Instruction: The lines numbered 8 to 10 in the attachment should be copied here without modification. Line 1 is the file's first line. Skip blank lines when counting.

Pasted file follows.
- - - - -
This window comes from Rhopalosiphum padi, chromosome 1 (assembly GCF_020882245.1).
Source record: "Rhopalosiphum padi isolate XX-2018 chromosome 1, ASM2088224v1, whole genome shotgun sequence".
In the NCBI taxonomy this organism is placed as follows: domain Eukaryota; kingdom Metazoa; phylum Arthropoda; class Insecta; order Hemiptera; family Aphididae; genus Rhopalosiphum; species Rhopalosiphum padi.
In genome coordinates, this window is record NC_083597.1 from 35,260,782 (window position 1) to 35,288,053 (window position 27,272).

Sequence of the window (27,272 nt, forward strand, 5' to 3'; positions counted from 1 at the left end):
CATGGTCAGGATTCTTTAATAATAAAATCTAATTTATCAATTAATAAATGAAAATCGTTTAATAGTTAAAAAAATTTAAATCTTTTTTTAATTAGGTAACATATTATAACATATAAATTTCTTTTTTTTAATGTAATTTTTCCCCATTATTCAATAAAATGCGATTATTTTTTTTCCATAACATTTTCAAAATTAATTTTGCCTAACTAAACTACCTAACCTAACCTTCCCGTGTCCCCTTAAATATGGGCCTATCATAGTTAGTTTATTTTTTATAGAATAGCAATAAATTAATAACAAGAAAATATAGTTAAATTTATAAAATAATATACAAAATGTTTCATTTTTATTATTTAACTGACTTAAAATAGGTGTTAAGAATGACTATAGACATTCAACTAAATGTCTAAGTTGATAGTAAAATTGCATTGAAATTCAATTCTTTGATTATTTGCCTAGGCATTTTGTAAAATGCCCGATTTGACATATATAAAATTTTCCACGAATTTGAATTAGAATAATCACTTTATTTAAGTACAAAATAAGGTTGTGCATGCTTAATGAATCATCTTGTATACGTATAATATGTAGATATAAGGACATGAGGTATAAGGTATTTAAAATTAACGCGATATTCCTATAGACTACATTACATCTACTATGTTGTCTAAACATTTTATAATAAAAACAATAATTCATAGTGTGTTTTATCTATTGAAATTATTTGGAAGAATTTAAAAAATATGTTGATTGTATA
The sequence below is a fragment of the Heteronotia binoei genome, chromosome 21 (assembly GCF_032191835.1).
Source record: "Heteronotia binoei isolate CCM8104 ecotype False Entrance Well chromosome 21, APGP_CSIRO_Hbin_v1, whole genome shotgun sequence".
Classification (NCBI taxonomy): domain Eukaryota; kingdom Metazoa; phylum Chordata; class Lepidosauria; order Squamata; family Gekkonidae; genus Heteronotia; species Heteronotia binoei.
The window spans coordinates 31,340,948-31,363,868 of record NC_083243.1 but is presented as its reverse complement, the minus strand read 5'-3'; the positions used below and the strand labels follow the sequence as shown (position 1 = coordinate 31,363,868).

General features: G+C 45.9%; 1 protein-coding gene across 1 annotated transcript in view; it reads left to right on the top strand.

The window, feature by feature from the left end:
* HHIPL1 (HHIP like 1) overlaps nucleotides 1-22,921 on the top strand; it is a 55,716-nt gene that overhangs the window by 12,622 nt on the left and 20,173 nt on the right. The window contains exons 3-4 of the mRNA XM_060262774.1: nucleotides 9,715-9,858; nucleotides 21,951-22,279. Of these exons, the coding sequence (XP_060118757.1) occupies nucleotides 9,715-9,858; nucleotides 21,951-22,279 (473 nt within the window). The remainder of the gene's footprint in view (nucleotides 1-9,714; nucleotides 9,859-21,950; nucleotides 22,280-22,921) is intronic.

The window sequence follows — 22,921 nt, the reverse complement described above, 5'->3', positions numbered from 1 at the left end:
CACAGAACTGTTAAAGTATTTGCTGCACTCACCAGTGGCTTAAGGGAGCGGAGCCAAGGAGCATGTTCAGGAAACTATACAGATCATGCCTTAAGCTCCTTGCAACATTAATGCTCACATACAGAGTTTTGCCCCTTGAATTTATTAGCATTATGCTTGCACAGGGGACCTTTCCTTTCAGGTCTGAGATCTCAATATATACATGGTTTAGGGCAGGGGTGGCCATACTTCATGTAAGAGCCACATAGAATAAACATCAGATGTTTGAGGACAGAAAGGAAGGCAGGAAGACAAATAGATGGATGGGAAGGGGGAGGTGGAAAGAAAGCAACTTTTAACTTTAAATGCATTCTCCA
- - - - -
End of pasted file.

Source record: "Heteronotia binoei isolate CCM8104 ecotype False Entrance Well chromosome 21, APGP_CSIRO_Hbin_v1, whole genome shotgun sequence".
Classification (NCBI taxonomy): domain Eukaryota; kingdom Metazoa; phylum Chordata; class Lepidosauria; order Squamata; family Gekkonidae; genus Heteronotia; species Heteronotia binoei.
The window spans coordinates 31,340,948-31,363,868 of record NC_083243.1 but is presented as its reverse complement, the minus strand read 5'-3'; the positions used below and the strand labels follow the sequence as shown (position 1 = coordinate 31,363,868).